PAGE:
Bert Cumby, 69, a retired Army lieutenant colonel and Foreign Service officer who was active in political and civic affairs in Montgomery County, died of cancer Tuesday at Walter Reed Army Hospital. He lived in Silver Spring.
In 1977, Col. Cumby, who retired from the federal government in the 1970s, was appointed to a four-year term on the Washington Suburban Sanitary Commission. He also was a member of the Montgomery County Commission on Aging and the Montgomery County Employment Development Commission.
In addition, he was a member of the health planning committee of Holy Cross Hospital in Silver Spring and a member of the board of directors of the National Children's Center in Washington.
Col. Cumby's military career began during World War II. He enlisted in June 1942 and received his commission the following year. He saw action with the 92nd Infantry Division in Italy.
He served in Korea during the conflict there. Stationed at Panmunjom, he debriefed returning Americans who had been prisoners of war. He also attempted to persuade those who initially said they wished to stay in North Korea to return to this country.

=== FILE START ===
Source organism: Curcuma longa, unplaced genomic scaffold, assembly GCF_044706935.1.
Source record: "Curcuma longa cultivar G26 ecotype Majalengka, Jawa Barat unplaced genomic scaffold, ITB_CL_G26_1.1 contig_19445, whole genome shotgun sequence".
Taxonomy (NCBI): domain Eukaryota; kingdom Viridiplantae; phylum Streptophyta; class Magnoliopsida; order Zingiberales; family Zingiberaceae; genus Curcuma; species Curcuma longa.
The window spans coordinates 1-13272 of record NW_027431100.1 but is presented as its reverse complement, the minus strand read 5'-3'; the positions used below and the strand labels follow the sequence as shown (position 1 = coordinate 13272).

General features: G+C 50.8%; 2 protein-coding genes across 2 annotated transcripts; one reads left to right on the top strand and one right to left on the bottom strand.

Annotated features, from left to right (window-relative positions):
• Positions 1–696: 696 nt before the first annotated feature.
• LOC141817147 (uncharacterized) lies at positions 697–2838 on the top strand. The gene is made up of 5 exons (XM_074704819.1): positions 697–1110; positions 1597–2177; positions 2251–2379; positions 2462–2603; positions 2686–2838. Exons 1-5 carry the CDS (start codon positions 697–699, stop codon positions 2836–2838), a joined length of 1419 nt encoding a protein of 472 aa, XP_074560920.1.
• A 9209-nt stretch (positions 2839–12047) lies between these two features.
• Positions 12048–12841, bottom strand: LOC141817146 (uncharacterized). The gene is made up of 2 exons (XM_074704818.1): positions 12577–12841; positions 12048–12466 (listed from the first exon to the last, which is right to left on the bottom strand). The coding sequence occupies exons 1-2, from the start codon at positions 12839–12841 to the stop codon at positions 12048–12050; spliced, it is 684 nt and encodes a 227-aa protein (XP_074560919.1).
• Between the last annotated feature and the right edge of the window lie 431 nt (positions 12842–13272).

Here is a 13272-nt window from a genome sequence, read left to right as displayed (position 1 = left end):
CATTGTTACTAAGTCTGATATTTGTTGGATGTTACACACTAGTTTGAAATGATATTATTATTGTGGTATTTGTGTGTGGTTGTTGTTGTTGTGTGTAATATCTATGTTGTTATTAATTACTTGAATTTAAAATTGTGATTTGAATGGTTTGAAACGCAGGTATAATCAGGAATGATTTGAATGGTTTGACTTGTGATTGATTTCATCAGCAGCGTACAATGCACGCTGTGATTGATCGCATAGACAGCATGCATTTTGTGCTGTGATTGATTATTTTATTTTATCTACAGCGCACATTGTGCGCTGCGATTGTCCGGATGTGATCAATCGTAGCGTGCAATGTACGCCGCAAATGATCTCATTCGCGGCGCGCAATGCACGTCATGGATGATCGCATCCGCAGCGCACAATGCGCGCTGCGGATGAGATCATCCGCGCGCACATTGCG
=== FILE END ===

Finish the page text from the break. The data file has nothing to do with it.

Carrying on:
Much of his military career was spent in intelligence work. His posts included those of chief of the research branch of military intelligence in Washington and as an instructor at the Army Intelligence School in Baltimore.
Col. Cumby retired from active duty in 1961. His decorations included the Soldier's Medal and the Bronze Star.
In 1963, he became a Foreign Service officer in the State Department. He was a security attache in Thailand and Spain before retiring a second time about 1973.
He was president of the Montgomery County chapter of the Retired Officers Association and a member of the Military Order of the World Wars. He was a life member of the Men's Club of Synagogue Israel.
Col. Cumby, who was born in Corinth, Miss., was a graduate of Fisk University in Nashville, Tenn. He worked in the funeral business before moving to Washington and working for the Interior Department before enlisting in the Army. He did graduate work at American University.
Survivors include his wife, Esther, of Silver Spring; two sons, Bert Jr. and Frank, both of Washington, and two sisters, Alice Ross of Memphis and Lillian Johnson of Chicago.
The family suggests that expressions of sympathy be in the form of contributions to the National Children's Center, Washington, D.C., or to Grace Episcopal Church, Silver Spring, Md.